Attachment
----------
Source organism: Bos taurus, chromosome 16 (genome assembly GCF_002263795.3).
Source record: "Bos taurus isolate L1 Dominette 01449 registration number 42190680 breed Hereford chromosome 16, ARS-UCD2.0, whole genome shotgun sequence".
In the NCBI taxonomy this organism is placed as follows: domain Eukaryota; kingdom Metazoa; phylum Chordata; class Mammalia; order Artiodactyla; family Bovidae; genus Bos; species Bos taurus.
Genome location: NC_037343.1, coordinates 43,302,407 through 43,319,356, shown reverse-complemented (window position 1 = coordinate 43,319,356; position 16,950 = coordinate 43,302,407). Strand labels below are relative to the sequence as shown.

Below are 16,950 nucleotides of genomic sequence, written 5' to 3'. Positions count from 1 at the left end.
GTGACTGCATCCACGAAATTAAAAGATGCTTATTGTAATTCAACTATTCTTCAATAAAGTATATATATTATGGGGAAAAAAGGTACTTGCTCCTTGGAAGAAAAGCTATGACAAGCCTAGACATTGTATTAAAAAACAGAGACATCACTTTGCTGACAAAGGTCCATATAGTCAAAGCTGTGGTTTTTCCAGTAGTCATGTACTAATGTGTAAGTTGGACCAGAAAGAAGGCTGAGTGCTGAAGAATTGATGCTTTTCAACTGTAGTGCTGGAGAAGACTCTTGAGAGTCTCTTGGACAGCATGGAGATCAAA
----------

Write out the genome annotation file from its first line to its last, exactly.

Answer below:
Source organism: Bos taurus, chromosome 16 (genome assembly GCF_002263795.3).
Source record: "Bos taurus isolate L1 Dominette 01449 registration number 42190680 breed Hereford chromosome 16, ARS-UCD2.0, whole genome shotgun sequence".
In the NCBI taxonomy this organism is placed as follows: domain Eukaryota; kingdom Metazoa; phylum Chordata; class Mammalia; order Artiodactyla; family Bovidae; genus Bos; species Bos taurus.
Genome location: NC_037343.1, coordinates 43,302,407 through 43,319,356, shown reverse-complemented (window position 1 = coordinate 43,319,356; position 16,950 = coordinate 43,302,407). Strand labels below are relative to the sequence as shown.

Below are 16,950 nucleotides of genomic sequence, written 5' to 3'. Positions count from 1 at the left end.
GTGACTGCATCCACGAAATTAAAAGATGCTTATTGTAATTCAACTATTCTTCAATAAAGTATATATATTATGGGGAAAAAAGGTACTTGCTCCTTGGAAGAAAAGCTATGACAAGCCTAGACATTGTATTAAAAAACAGAGACATCACTTTGCTGACAAAGGTCCATATAGTCAAAGCTGTGGTTTTTCCAGTAGTCATGTACTAATGTGTAAGTTGGACCAGAAAGAAGGCTGAGTGCTGAAGAATTGATGCTTTTCAACTGTAGTGCTGGAGAAGACTCTTGAGAGTCTCTTGGACAGCATGGAGATCAAA